A few months went by and I gradually climbed the waitlist. I would get email updates maybe once or twice a week letting me know I had moved up to #47…#45….#41…#39. Slow and steady. A slow enough pace that by the end of February I was certain that, at that pace, I would be #1 by 2016. Nonetheless, it was good motivation to keep focusing on next year. I had a game plan tailored and polished by this past experience, and that gave me confidence.

Then March rolls around (school starts at the beginning of June, by the way) and I start seeing #28…#21…#17…My wife and I spent a week in New York at the end of March and I went from #17 at the beginning of the week to #9 by the end. I felt like I was a 2 liter bottle of Coke being vigorously shaken, but the cap was glued shut. I would not let myself get excited about the idea of starting school in June. I had already processed through my rejection, and until I got the phone call from admissions, I was focusing on my application for next year.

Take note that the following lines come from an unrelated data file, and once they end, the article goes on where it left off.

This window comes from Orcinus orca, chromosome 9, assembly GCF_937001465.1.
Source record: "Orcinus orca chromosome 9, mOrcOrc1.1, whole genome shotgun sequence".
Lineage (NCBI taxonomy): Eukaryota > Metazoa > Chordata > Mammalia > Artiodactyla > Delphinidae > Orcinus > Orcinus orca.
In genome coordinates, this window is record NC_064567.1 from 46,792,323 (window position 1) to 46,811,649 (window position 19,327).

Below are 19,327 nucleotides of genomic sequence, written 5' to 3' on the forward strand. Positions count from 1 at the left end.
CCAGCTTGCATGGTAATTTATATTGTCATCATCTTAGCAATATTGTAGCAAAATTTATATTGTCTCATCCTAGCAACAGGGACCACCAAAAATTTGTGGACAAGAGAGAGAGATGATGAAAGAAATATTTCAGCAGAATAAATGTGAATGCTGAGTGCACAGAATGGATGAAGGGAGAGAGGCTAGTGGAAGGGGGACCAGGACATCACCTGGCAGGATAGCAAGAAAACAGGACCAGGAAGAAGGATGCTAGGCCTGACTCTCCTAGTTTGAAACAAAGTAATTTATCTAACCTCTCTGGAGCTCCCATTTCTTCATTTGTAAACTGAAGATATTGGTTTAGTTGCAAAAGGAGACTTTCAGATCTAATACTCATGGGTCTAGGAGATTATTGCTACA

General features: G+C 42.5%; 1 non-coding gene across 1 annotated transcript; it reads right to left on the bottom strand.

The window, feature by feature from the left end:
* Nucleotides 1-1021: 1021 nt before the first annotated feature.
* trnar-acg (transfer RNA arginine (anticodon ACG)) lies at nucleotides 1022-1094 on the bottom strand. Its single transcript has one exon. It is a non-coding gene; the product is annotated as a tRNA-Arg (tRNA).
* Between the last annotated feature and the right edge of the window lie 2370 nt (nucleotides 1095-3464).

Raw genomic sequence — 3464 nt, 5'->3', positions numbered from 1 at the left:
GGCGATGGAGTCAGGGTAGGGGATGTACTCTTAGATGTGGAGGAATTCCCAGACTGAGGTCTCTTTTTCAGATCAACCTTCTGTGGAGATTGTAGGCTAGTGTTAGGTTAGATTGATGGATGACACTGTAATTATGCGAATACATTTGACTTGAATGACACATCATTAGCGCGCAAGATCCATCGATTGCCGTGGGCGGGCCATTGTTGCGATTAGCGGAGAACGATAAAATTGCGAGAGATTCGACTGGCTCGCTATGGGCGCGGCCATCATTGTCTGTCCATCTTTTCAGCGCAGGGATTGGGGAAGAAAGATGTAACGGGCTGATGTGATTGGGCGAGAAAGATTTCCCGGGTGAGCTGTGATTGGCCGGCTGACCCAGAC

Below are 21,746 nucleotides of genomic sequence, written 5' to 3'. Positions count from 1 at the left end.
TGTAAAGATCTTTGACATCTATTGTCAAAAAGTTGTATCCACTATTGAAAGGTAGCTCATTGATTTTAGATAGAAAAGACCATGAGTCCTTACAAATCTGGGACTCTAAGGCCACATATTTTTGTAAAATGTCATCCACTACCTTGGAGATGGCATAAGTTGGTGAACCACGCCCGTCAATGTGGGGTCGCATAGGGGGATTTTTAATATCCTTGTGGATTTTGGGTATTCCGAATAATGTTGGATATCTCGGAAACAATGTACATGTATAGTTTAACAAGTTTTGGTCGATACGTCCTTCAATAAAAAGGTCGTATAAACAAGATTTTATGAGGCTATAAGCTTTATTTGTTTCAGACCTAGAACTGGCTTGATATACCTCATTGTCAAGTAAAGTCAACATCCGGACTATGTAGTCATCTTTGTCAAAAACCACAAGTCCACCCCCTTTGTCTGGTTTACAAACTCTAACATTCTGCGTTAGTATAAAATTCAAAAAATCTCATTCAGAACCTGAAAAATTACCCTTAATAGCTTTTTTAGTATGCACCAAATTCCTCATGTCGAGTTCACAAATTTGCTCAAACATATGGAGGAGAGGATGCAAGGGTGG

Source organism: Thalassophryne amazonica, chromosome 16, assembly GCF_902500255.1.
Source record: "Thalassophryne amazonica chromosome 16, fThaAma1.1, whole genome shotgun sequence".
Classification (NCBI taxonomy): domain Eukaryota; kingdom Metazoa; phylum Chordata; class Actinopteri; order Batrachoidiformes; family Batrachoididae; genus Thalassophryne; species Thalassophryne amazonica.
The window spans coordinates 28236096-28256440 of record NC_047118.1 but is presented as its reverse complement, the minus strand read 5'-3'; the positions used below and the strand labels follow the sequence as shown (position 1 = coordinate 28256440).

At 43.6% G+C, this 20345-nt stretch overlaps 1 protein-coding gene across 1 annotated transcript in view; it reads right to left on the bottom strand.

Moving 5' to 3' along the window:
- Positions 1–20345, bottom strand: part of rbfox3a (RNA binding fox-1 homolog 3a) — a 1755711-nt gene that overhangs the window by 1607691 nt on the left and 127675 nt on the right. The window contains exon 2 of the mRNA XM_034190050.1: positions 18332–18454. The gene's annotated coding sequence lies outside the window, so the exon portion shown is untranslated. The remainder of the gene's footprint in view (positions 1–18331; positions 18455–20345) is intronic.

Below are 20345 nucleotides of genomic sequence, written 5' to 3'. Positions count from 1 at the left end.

April came and went and by that time I was sitting at #5. It was very difficult for my wife and I to not entertain the possibility that I could be starting school in less than two months, and we would have to rearrange much of our life to accommodate. I called the admissions office of the school to find a bit more clarity about why the waitlist was moving so quickly. Apparently, the school had been granted three additional spots in the program late in the cycle. This meant that admissions was calling #1, #2, and #3 on the waitlist and offering them these spots. Because it was so late in the application cycle, many of these applicants had already been accepted elsewhere and declined the offer. When I called at #5, the school still had TWO spots to fill and would be making those calls to #1 and #2 that week.